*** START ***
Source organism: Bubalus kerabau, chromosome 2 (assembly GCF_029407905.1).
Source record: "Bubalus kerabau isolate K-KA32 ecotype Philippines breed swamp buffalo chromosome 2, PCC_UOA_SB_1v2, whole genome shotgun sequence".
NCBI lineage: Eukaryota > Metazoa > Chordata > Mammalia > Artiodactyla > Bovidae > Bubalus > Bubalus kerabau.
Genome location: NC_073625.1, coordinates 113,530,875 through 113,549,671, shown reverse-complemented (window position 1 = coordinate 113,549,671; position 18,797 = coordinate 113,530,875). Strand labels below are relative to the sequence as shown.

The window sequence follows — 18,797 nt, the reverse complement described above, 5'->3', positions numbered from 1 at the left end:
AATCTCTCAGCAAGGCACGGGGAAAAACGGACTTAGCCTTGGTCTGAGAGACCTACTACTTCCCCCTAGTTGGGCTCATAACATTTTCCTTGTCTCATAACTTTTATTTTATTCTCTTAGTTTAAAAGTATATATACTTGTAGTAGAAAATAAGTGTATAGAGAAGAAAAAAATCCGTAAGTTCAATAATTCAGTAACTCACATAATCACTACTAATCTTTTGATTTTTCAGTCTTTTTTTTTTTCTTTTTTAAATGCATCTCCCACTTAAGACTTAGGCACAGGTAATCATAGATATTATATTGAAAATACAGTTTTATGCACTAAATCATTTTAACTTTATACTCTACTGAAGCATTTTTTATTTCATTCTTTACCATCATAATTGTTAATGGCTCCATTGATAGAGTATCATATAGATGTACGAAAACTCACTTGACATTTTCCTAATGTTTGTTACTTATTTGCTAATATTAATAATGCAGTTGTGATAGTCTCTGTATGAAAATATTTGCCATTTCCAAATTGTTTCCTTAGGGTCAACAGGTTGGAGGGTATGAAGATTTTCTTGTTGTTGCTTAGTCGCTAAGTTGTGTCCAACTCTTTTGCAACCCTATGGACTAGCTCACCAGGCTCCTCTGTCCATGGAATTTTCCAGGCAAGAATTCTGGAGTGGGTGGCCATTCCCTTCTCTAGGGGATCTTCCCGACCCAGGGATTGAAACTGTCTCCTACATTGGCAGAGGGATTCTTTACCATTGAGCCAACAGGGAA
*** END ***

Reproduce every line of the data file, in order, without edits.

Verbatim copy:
Source organism: Bubalus kerabau, chromosome 2 (assembly GCF_029407905.1).
Source record: "Bubalus kerabau isolate K-KA32 ecotype Philippines breed swamp buffalo chromosome 2, PCC_UOA_SB_1v2, whole genome shotgun sequence".
NCBI lineage: Eukaryota > Metazoa > Chordata > Mammalia > Artiodactyla > Bovidae > Bubalus > Bubalus kerabau.
Genome location: NC_073625.1, coordinates 113,530,875 through 113,549,671, shown reverse-complemented (window position 1 = coordinate 113,549,671; position 18,797 = coordinate 113,530,875). Strand labels below are relative to the sequence as shown.

The window sequence follows — 18,797 nt, the reverse complement described above, 5'->3', positions numbered from 1 at the left end:
AATCTCTCAGCAAGGCACGGGGAAAAACGGACTTAGCCTTGGTCTGAGAGACCTACTACTTCCCCCTAGTTGGGCTCATAACATTTTCCTTGTCTCATAACTTTTATTTTATTCTCTTAGTTTAAAAGTATATATACTTGTAGTAGAAAATAAGTGTATAGAGAAGAAAAAAATCCGTAAGTTCAATAATTCAGTAACTCACATAATCACTACTAATCTTTTGATTTTTCAGTCTTTTTTTTTTTCTTTTTTAAATGCATCTCCCACTTAAGACTTAGGCACAGGTAATCATAGATATTATATTGAAAATACAGTTTTATGCACTAAATCATTTTAACTTTATACTCTACTGAAGCATTTTTTATTTCATTCTTTACCATCATAATTGTTAATGGCTCCATTGATAGAGTATCATATAGATGTACGAAAACTCACTTGACATTTTCCTAATGTTTGTTACTTATTTGCTAATATTAATAATGCAGTTGTGATAGTCTCTGTATGAAAATATTTGCCATTTCCAAATTGTTTCCTTAGGGTCAACAGGTTGGAGGGTATGAAGATTTTCTTGTTGTTGCTTAGTCGCTAAGTTGTGTCCAACTCTTTTGCAACCCTATGGACTAGCTCACCAGGCTCCTCTGTCCATGGAATTTTCCAGGCAAGAATTCTGGAGTGGGTGGCCATTCCCTTCTCTAGGGGATCTTCCCGACCCAGGGATTGAAACTGTCTCCTACATTGGCAGAGGGATTCTTTACCATTGAGCCAACAGGGAA